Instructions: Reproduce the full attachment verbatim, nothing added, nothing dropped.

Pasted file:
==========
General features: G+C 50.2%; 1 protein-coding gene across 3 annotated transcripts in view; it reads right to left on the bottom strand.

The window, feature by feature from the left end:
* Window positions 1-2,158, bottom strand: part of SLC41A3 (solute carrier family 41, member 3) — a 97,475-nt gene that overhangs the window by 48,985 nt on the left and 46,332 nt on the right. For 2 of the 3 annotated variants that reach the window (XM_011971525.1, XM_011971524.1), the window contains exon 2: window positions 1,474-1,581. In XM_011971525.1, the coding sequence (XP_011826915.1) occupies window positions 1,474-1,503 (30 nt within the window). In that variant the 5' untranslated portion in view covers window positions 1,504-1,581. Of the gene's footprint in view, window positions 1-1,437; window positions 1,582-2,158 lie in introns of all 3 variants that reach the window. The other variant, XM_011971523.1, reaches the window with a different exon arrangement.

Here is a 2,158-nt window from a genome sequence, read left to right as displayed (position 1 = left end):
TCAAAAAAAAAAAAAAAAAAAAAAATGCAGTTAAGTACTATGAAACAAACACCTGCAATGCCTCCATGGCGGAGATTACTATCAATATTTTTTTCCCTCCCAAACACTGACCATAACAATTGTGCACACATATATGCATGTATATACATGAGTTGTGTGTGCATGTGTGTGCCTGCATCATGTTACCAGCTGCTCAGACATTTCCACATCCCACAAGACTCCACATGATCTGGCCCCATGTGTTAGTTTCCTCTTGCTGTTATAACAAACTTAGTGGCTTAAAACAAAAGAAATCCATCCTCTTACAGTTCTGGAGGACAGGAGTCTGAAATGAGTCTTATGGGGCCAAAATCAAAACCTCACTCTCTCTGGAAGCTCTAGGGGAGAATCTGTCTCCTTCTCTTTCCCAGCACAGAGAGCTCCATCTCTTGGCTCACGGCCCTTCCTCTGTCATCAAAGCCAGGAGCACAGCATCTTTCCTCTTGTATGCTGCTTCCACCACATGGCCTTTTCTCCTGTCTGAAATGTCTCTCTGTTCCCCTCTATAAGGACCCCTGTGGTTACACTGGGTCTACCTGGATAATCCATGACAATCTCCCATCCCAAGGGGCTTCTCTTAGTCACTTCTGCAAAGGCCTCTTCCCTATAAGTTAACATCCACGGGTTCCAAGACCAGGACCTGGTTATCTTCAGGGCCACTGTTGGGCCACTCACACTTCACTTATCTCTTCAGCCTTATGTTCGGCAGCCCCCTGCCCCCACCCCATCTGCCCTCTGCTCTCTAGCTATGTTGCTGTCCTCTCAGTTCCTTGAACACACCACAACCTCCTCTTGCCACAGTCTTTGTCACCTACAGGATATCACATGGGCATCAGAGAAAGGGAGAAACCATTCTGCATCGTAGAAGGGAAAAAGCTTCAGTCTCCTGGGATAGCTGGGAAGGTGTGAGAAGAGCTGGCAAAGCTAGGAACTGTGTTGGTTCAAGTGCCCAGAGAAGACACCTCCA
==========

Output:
General features: G+C 50.2%; 1 protein-coding gene across 3 annotated transcripts in view; it reads right to left on the bottom strand.

The window, feature by feature from the left end:
* Window positions 1-2,158, bottom strand: part of SLC41A3 (solute carrier family 41, member 3) — a 97,475-nt gene that overhangs the window by 48,985 nt on the left and 46,332 nt on the right. For 2 of the 3 annotated variants that reach the window (XM_011971525.1, XM_011971524.1), the window contains exon 2: window positions 1,474-1,581. In XM_011971525.1, the coding sequence (XP_011826915.1) occupies window positions 1,474-1,503 (30 nt within the window). In that variant the 5' untranslated portion in view covers window positions 1,504-1,581. Of the gene's footprint in view, window positions 1-1,437; window positions 1,582-2,158 lie in introns of all 3 variants that reach the window. The other variant, XM_011971523.1, reaches the window with a different exon arrangement.

Here is a 2,158-nt window from a genome sequence, read left to right as displayed (position 1 = left end):
TCAAAAAAAAAAAAAAAAAAAAAAATGCAGTTAAGTACTATGAAACAAACACCTGCAATGCCTCCATGGCGGAGATTACTATCAATATTTTTTTCCCTCCCAAACACTGACCATAACAATTGTGCACACATATATGCATGTATATACATGAGTTGTGTGTGCATGTGTGTGCCTGCATCATGTTACCAGCTGCTCAGACATTTCCACATCCCACAAGACTCCACATGATCTGGCCCCATGTGTTAGTTTCCTCTTGCTGTTATAACAAACTTAGTGGCTTAAAACAAAAGAAATCCATCCTCTTACAGTTCTGGAGGACAGGAGTCTGAAATGAGTCTTATGGGGCCAAAATCAAAACCTCACTCTCTCTGGAAGCTCTAGGGGAGAATCTGTCTCCTTCTCTTTCCCAGCACAGAGAGCTCCATCTCTTGGCTCACGGCCCTTCCTCTGTCATCAAAGCCAGGAGCACAGCATCTTTCCTCTTGTATGCTGCTTCCACCACATGGCCTTTTCTCCTGTCTGAAATGTCTCTCTGTTCCCCTCTATAAGGACCCCTGTGGTTACACTGGGTCTACCTGGATAATCCATGACAATCTCCCATCCCAAGGGGCTTCTCTTAGTCACTTCTGCAAAGGCCTCTTCCCTATAAGTTAACATCCACGGGTTCCAAGACCAGGACCTGGTTATCTTCAGGGCCACTGTTGGGCCACTCACACTTCACTTATCTCTTCAGCCTTATGTTCGGCAGCCCCCTGCCCCCACCCCATCTGCCCTCTGCTCTCTAGCTATGTTGCTGTCCTCTCAGTTCCTTGAACACACCACAACCTCCTCTTGCCACAGTCTTTGTCACCTACAGGATATCACATGGGCATCAGAGAAAGGGAGAAACCATTCTGCATCGTAGAAGGGAAAAAGCTTCAGTCTCCTGGGATAGCTGGGAAGGTGTGAGAAGAGCTGGCAAAGCTAGGAACTGTGTTGGTTCAAGTGCCCAGAGAAGACACCTCCA